In 1942, a German team led by an SS made counterfeit notes during a secret operation. Part of this treasure will be found under water years later in a lake of Austria.
Every year, missions are carried out by individuals or private companies in order to find the secrets of German scientific advances ... or the treasures hidden by the Nazis. For example, the famous Operation Bernhard, conducted in 1942. This German top secret project was designed to destabilize the British and American economies by flooding these countries with counterfeit notes. Led by SS Bernhard Kruger. The project required a team of 142 counterfeiters chosen from prisoners in the Sachsenhausen camp. They engraved plaques reproducing the motif of the notes and printed them almost perfectly. To disseminate them, the Germans initially planned to jettison these tickets by plane but decided to put them in the economy by purchasing goods or paying salaries. A total of 8,965,080 tickets were produced for a total amount of £ 134 million.
After the evacuation of the camp in April 1945, the team of counterfeiters was transferred to Austria. In May 1945, the execution of the members of the team was ordered, but the liberation of the camp by the American army saved their lives and the press was dismantled. Some time later, witnesses saw SS soldiers throwing "things" resembling heavy boxes into the deep, cold waters of Lake Toplitz. Thus was born one of the many legends about the hidden treasures of the III Reich. For 70 years, many researchers have dived into Lake Toplitz without finding anything. So myth or reality?
In 1959, serious research was undertaken with considerable technical means. Underwater cameras visualized forms that could actually look like boxes. They tried to bring the boxes to the surface but they yielded and broke under the weight and the notes, nonchalantly, began to rise up to the surface. In order to avoid sowing them at all costs, scuba divers descended into the almost opaque water of the lake and passed slings under the crates to secure them. The mission was a success. Dozens of small boxes surfaced. Clearly, the other members of the team opened the boxes and discovered a lot of counterfeit banknotes (mainly English books) as well as printing plates. This story was not a legend. But nothing else was found in Lake Toplitz.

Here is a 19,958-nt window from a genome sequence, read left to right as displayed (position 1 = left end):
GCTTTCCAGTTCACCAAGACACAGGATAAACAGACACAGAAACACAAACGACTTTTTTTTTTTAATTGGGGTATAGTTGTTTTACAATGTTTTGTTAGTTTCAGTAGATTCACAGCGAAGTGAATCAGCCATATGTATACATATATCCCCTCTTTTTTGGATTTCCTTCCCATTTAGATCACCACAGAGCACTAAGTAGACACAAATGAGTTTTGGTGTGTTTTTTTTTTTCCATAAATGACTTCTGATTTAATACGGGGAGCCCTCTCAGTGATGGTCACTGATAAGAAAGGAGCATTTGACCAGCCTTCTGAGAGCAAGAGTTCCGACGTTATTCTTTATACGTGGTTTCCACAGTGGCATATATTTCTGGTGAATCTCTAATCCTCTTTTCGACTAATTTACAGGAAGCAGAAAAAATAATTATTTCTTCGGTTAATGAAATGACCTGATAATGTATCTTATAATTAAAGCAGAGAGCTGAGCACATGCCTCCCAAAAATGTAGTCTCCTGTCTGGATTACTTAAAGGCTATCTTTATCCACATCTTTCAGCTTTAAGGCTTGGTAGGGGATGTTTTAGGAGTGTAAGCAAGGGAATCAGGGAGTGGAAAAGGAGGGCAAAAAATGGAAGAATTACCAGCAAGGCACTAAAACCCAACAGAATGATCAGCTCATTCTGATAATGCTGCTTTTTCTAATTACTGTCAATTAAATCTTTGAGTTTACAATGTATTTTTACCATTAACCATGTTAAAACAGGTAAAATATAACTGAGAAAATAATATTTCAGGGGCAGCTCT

On the other hand, in the town of Altaussee, still in Austria, was sought and found the treasure of the Austrian Ernst Kaltenbrunner, head of the Gestapo, captured by the Americans on May 12, 1945. The Americans first discovered, in his residence , 76 kilos of gold buried in the garden, 50 boxes containing 2 tons of gold bullion, and a collection of stamps worth 5 million gold marks. Had he hidden other treasures? In 2001, in a neighboring lake on the property, an underwater diver found Kaltenbrunner's personal seal, which had to be thrown when he approached the American troops in order not to be identified. Some think that there are probably other precious objects left in this lake. If you have the soul of a treasure hunter, you know where to go.